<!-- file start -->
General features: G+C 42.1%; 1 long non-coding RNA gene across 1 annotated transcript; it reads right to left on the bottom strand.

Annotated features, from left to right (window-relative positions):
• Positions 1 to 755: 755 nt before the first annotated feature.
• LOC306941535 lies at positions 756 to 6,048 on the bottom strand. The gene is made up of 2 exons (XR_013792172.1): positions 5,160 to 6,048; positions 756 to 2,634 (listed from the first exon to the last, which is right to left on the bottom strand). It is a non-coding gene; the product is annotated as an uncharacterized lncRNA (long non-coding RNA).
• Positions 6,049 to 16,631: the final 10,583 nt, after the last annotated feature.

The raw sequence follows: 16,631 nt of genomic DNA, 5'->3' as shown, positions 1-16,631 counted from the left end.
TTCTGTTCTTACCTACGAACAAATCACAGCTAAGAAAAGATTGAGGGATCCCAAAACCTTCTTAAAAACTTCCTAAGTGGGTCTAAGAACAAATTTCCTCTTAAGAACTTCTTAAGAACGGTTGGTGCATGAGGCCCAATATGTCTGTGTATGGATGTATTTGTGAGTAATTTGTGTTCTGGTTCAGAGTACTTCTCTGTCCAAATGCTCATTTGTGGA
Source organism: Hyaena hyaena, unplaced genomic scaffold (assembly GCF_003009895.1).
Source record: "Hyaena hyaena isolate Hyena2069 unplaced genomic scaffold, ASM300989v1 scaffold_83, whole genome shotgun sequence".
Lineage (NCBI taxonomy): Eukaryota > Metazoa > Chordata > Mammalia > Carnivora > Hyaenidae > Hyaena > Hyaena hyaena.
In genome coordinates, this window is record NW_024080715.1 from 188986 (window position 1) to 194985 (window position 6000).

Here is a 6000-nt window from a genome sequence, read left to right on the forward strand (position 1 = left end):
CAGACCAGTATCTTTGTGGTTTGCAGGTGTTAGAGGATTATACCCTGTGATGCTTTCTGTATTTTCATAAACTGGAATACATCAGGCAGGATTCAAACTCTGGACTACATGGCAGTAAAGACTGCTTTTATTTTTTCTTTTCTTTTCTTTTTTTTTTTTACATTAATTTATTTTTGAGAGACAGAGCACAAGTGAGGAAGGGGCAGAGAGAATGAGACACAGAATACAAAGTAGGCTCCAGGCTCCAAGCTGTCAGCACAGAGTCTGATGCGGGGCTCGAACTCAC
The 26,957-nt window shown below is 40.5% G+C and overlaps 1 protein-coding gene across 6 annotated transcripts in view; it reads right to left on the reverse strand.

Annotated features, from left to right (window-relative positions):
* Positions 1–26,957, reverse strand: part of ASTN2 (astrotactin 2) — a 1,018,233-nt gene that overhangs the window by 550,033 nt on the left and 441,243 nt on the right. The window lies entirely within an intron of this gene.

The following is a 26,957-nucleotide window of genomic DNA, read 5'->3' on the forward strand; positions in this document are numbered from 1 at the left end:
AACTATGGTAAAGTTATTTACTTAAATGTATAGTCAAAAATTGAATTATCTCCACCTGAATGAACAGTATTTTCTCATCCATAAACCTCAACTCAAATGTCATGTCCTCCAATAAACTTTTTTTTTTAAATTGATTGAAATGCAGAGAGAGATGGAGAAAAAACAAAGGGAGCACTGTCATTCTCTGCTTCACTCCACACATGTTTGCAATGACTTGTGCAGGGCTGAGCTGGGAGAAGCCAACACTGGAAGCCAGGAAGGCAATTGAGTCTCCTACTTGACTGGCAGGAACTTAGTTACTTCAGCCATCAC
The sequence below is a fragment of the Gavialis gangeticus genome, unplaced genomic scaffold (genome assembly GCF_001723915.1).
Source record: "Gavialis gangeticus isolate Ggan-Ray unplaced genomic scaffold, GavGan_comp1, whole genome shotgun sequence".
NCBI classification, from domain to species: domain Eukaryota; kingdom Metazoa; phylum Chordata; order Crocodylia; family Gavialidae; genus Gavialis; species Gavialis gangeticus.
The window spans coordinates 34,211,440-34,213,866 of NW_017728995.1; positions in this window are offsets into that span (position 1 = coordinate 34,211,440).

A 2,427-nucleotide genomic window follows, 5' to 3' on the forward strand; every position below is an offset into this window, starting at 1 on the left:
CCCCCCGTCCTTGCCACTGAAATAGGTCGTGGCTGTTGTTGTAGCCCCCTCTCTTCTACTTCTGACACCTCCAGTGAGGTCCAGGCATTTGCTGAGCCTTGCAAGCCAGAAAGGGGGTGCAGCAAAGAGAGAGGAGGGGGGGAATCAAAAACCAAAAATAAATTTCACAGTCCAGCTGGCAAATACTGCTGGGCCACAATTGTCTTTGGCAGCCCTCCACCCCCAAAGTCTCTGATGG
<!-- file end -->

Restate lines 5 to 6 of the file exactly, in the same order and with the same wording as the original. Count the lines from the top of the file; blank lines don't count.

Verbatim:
• Positions 6,049 to 16,631: the final 10,583 nt, after the last annotated feature.

The raw sequence follows: 16,631 nt of genomic DNA, 5'->3' as shown, positions 1-16,631 counted from the left end.